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LoanDepot Hires CEO Amid Mortgage ‘Ice Age’

FINANCE: Hsieh taps CoreLogic’s Martell

Anthony Hsieh, who founded loanDepot Inc. in 2010, in less than a decade built the business into one of the country’s largest nonbank mortgage lenders, one with $4.1 billion in sales in 2020.

Last year, he took the Foothill Ranch-based company to Wall Street via an initial public offering, where its shares, priced at $14, at one point nearly reached $40 each and its market cap soared above $4 billion.

Then, he watched the Federal Reserve increase interest rates, causing a 16% drop in sales last year; analysts are forecasting another 36% drop in sales to $2.4 billion for 2022.

Like other publicly traded mortgage firms, loanDepot (NYSE: LDI) has seen its share plunge, dropping more than 90% from its all-time high to a valuation around $700 million as of last week.

The hard-charging chief executive, who previously built and sold two successful companies, decided he needed some help.

“As a builder and founder and a lifelong entrepreneur, you need to bring someone in that has the skill set that I do not have, someone who has experience of dealing with public companies,” Hsieh told the Business Journal in an exclusive interview.

On April 26, Hsieh announced the hiring of Frank Martell as the company’s new CEO and president, while he moved to the executive chairman role.

Martell made plenty of headlines locally last year, as he fought off a proxy battle when he was the CEO of Irvine-based mortgage and real estate data firm CoreLogic, which was ultimately bought and taken private last year for $6 billion by a pair of private equity firms.

“Frank has been at the top of the game for a couple of decades,” Hsieh said.

“At some point, someone like me needs someone like Frank.”

“We have terrifically complementary skills,” Martell added. “I’ve admired loanDepot—it’s a new phenomenon. I’ve watched loanDepot grow into the second largest nonbank originator” in the U.S.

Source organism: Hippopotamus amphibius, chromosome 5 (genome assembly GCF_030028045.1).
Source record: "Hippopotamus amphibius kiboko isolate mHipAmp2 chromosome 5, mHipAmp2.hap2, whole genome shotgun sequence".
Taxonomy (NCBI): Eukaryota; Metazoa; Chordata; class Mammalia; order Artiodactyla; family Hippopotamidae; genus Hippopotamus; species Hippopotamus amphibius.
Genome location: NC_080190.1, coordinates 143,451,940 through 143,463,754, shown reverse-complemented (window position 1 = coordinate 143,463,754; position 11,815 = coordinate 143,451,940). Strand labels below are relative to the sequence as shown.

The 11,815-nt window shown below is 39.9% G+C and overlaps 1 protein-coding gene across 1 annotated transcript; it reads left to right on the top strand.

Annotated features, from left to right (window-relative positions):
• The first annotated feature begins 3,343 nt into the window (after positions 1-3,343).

Challenging Period

The exec move at loanDepot comes at a dramatic time in the mortgage industry, which is expected to originate around $3 trillion in mortgages this year, down from $4 trillion in 2021.

Last quarter, mortgage lenders issued about $859 billion in mortgages, a 25% drop from the previous year, according to Federal Reserve Bank of New York data released last week. It was the first quarter since early 2020 and the onset of the pandemic that originations fell below $1 trillion.

Lenders like loanDepot have had to deal with the Federal Reserve raising interest rates to try to stop the worst inflation rate in 40 years. The rate on a 30-year fixed mortgage rose nearly 200 basis points within a few weeks in recent months, Martell told the Business Journal on May 3.

“The Ice Age is here for mortgages,” Hsieh added.

Q1 Sales Drop

Last week, loanDepot reported a first-quarter adjusted loss of 26 cents a share, on revenue of $503.3 million. Analysts expected a 3-cent profit on revenue of $586 million.

In the subsequent trading session, the company’s shares fell 19%.

“Our results reflected the sharp and rapid increase in market interest rates, which led to significantly lower profit margins during the latter half of the quarter,” Hsieh said in a statement on the results. “While we made progress toward our goal of reducing the expense base to align with earlier expectations, our volumes have continued to decline and expense reductions have not kept pace
with the rapidly changing environment.”

It’s an industrywide problem.

Revenue at rival Detroit-based Rocket Companies Inc. (NYSE: RKT), the nation’s largest nonbank mortgage originator, is expected to drop 30% this year to $9.1 billion; its shares have cratered 63% to $8.43 and a $17 billion market cap as of last week.

San Francisco-based Wells Fargo, one of the nation’s largest mortgage originators, announced it is laying off employees due to “cyclical changes in the broader home-lending environment.”

Orange-based lender Owning recently disclosed in state filings it was laying off 189 local workers.

Hsieh said his company still has 10,000 employees and declined to say if layoffs were pending.

“We will continue to evaluate the current market conditions,” he said.

The Beginning

Martell and Hsieh have a history of overcoming problems and winning tough battles.

Hsieh, who was born in Taiwan, immigrated at age 8 with his parents to the U.S. and grew up in Fullerton, earning a business degree at California State University, Fullerton.

At 21, he became a mortgage lender, taking his first loan application on a typewriter. By 25, he became owner of his own company, which he called the world’s first internet-based financial services company; it was sold in 2001 for $51.5 million. At 35, he founded HomeLoanCenter.com, selling it for an undisclosed price to IAC/Interactive Corp.